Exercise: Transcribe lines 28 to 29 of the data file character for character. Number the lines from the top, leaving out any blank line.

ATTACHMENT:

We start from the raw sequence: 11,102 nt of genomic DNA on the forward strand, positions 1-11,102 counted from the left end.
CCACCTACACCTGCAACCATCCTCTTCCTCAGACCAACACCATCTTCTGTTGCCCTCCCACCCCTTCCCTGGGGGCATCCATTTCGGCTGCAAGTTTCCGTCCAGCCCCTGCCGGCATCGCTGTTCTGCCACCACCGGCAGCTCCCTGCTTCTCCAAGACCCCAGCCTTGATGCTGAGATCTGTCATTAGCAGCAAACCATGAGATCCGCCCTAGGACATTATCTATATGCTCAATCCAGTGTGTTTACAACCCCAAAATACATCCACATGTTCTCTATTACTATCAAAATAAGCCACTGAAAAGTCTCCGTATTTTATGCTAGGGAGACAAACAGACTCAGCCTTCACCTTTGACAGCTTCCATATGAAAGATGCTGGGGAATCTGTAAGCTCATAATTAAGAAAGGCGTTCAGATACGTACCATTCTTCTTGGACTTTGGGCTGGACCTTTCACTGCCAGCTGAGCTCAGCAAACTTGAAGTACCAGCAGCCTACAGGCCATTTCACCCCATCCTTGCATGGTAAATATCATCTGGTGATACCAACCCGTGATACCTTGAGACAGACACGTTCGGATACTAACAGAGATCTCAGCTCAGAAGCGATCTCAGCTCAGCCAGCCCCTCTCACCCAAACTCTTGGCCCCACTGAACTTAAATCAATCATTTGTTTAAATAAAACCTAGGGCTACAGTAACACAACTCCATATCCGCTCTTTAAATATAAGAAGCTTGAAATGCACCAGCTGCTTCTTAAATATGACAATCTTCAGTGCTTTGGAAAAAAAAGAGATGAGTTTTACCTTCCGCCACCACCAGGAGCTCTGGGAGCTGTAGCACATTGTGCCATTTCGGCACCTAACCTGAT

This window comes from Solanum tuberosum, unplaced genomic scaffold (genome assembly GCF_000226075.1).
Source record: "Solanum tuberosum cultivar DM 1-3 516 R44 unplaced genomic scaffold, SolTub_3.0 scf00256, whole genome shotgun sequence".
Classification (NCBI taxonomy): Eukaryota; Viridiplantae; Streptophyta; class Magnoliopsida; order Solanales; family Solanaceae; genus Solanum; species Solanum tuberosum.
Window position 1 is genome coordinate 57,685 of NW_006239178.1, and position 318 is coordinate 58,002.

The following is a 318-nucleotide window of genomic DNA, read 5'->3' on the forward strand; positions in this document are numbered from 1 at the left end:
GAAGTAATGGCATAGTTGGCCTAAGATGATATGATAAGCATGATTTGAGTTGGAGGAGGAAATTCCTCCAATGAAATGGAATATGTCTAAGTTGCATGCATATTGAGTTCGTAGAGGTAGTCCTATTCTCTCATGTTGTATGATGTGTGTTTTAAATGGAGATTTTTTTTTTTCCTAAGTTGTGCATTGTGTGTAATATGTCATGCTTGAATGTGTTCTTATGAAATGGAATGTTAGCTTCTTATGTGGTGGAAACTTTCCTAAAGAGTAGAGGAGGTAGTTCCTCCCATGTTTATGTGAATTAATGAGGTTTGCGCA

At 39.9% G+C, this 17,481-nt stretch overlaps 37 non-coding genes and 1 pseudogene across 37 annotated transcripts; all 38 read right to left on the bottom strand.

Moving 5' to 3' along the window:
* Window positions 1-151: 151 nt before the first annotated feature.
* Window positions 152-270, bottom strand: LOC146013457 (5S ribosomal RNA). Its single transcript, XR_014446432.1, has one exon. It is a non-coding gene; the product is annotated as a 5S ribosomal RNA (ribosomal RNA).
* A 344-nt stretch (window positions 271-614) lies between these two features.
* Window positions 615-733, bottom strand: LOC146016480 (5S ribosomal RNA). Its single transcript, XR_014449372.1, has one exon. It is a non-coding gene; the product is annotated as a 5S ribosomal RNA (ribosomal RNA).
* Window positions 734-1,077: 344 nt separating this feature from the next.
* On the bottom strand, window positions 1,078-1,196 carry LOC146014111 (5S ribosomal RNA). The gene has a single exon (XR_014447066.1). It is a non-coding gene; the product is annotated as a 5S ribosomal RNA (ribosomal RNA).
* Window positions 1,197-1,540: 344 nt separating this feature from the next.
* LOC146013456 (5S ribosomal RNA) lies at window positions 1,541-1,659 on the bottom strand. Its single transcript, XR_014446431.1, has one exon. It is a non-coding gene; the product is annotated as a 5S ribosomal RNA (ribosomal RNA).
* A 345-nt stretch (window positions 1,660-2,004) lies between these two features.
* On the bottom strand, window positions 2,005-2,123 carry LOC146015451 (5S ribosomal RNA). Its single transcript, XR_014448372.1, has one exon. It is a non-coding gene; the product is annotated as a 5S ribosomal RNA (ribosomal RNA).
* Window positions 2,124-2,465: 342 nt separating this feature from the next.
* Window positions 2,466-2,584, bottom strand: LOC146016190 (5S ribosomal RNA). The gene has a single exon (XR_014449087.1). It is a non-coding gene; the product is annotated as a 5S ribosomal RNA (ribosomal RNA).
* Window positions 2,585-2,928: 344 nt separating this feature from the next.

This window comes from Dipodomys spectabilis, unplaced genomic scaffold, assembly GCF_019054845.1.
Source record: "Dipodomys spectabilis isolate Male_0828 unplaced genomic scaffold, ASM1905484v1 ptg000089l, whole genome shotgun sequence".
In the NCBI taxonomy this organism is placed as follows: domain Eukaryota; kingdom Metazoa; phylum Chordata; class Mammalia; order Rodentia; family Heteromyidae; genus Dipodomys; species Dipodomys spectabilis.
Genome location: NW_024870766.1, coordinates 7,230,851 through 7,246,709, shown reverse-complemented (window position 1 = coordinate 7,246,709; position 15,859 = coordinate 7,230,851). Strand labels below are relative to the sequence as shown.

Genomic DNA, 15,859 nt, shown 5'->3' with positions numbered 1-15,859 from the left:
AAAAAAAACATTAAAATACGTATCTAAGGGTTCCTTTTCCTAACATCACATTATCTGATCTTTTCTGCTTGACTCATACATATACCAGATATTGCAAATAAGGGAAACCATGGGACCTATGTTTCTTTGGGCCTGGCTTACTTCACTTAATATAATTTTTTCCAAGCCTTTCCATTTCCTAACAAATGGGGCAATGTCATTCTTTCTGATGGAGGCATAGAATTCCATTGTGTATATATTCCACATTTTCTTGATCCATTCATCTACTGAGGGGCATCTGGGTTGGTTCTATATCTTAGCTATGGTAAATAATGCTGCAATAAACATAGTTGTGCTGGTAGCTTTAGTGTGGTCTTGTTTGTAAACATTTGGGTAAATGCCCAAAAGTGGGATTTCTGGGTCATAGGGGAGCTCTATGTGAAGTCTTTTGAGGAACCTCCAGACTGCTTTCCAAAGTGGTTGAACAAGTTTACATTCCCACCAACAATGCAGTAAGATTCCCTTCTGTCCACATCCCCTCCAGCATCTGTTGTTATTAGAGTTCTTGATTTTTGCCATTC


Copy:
Genomic DNA, 15,859 nt, shown 5'->3' with positions numbered 1-15,859 from the left:
AAAAAAAACATTAAAATACGTATCTAAGGGTTCCTTTTCCTAACATCACATTATCTGATCTTTTCTGCTTGACTCATACATATACCAGATATTGCAAATAAGGGAAACCATGGGACCTATGTTTCTTTGGGCCTGGCTTACTTCACTTAATATAATTTTTTCCAAGCCTTTCCATTTCCTAACAAATGGGGCAATGTCATTCTTTCTGATGGAGGCATAGAATTCCATTGTGTATATATTCCACATTTTCTTGATCCATTCATCTACTGAGGGGCATCTGGGTTGGTTCTATATCTTAGCTATGGTAAATAATGCTGCAATAAACATAGTTGTGCTGGTAGCTTTAGTGTGGTCTTGTTTGTAAACATTTGGGTAAATGCCCAAAAGTGGGATTTCTGGGTCATAGGGGAGCTCTATGTGAAGTCTTTTGAGGAACCTCCAGACTGCTTTCCAAAGTGGTTGAACAAGTTTACATTCCCACCAACAATGCAGTAAGATTCCCTTCTGTCCACATCCCCTCCAGCATCTGTTGTTATTAGAGTTCTTGATTTTTGCCATTC